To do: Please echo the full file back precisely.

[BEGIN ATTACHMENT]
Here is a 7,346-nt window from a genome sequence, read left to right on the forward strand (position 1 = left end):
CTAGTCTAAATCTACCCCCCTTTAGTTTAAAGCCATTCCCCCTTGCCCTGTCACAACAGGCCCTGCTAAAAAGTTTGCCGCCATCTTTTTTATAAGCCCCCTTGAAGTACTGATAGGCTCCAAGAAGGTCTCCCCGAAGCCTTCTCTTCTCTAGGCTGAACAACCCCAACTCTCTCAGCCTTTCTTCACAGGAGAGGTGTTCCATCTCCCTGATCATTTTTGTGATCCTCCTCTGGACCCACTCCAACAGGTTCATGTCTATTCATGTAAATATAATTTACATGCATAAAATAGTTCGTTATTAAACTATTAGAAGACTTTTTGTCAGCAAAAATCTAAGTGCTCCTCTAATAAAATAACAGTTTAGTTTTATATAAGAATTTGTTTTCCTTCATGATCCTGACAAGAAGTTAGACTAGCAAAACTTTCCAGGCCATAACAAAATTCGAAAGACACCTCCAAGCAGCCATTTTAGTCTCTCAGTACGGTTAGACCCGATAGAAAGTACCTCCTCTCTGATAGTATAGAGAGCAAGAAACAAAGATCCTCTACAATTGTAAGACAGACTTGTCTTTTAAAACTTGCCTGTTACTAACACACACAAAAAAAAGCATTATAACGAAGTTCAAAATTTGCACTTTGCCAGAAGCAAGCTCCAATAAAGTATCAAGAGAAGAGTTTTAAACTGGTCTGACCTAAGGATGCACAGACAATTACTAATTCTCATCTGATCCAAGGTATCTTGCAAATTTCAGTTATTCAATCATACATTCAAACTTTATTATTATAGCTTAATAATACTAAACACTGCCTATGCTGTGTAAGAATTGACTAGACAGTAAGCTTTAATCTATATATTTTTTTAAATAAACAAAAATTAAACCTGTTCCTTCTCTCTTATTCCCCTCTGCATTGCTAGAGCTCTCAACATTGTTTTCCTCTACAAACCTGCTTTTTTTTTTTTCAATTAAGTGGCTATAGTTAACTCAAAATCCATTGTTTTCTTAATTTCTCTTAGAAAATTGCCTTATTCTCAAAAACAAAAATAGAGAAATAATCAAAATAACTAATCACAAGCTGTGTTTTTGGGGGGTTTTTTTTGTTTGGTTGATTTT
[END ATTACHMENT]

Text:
Here is a 7,346-nt window from a genome sequence, read left to right on the forward strand (position 1 = left end):
CTAGTCTAAATCTACCCCCCTTTAGTTTAAAGCCATTCCCCCTTGCCCTGTCACAACAGGCCCTGCTAAAAAGTTTGCCGCCATCTTTTTTATAAGCCCCCTTGAAGTACTGATAGGCTCCAAGAAGGTCTCCCCGAAGCCTTCTCTTCTCTAGGCTGAACAACCCCAACTCTCTCAGCCTTTCTTCACAGGAGAGGTGTTCCATCTCCCTGATCATTTTTGTGATCCTCCTCTGGACCCACTCCAACAGGTTCATGTCTATTCATGTAAATATAATTTACATGCATAAAATAGTTCGTTATTAAACTATTAGAAGACTTTTTGTCAGCAAAAATCTAAGTGCTCCTCTAATAAAATAACAGTTTAGTTTTATATAAGAATTTGTTTTCCTTCATGATCCTGACAAGAAGTTAGACTAGCAAAACTTTCCAGGCCATAACAAAATTCGAAAGACACCTCCAAGCAGCCATTTTAGTCTCTCAGTACGGTTAGACCCGATAGAAAGTACCTCCTCTCTGATAGTATAGAGAGCAAGAAACAAAGATCCTCTACAATTGTAAGACAGACTTGTCTTTTAAAACTTGCCTGTTACTAACACACACAAAAAAAAGCATTATAACGAAGTTCAAAATTTGCACTTTGCCAGAAGCAAGCTCCAATAAAGTATCAAGAGAAGAGTTTTAAACTGGTCTGACCTAAGGATGCACAGACAATTACTAATTCTCATCTGATCCAAGGTATCTTGCAAATTTCAGTTATTCAATCATACATTCAAACTTTATTATTATAGCTTAATAATACTAAACACTGCCTATGCTGTGTAAGAATTGACTAGACAGTAAGCTTTAATCTATATATTTTTTTAAATAAACAAAAATTAAACCTGTTCCTTCTCTCTTATTCCCCTCTGCATTGCTAGAGCTCTCAACATTGTTTTCCTCTACAAACCTGCTTTTTTTTTTTTCAATTAAGTGGCTATAGTTAACTCAAAATCCATTGTTTTCTTAATTTCTCTTAGAAAATTGCCTTATTCTCAAAAACAAAAATAGAGAAATAATCAAAATAACTAATCACAAGCTGTGTTTTTGGGGGGTTTTTTTTGTTTGGTTGATTTT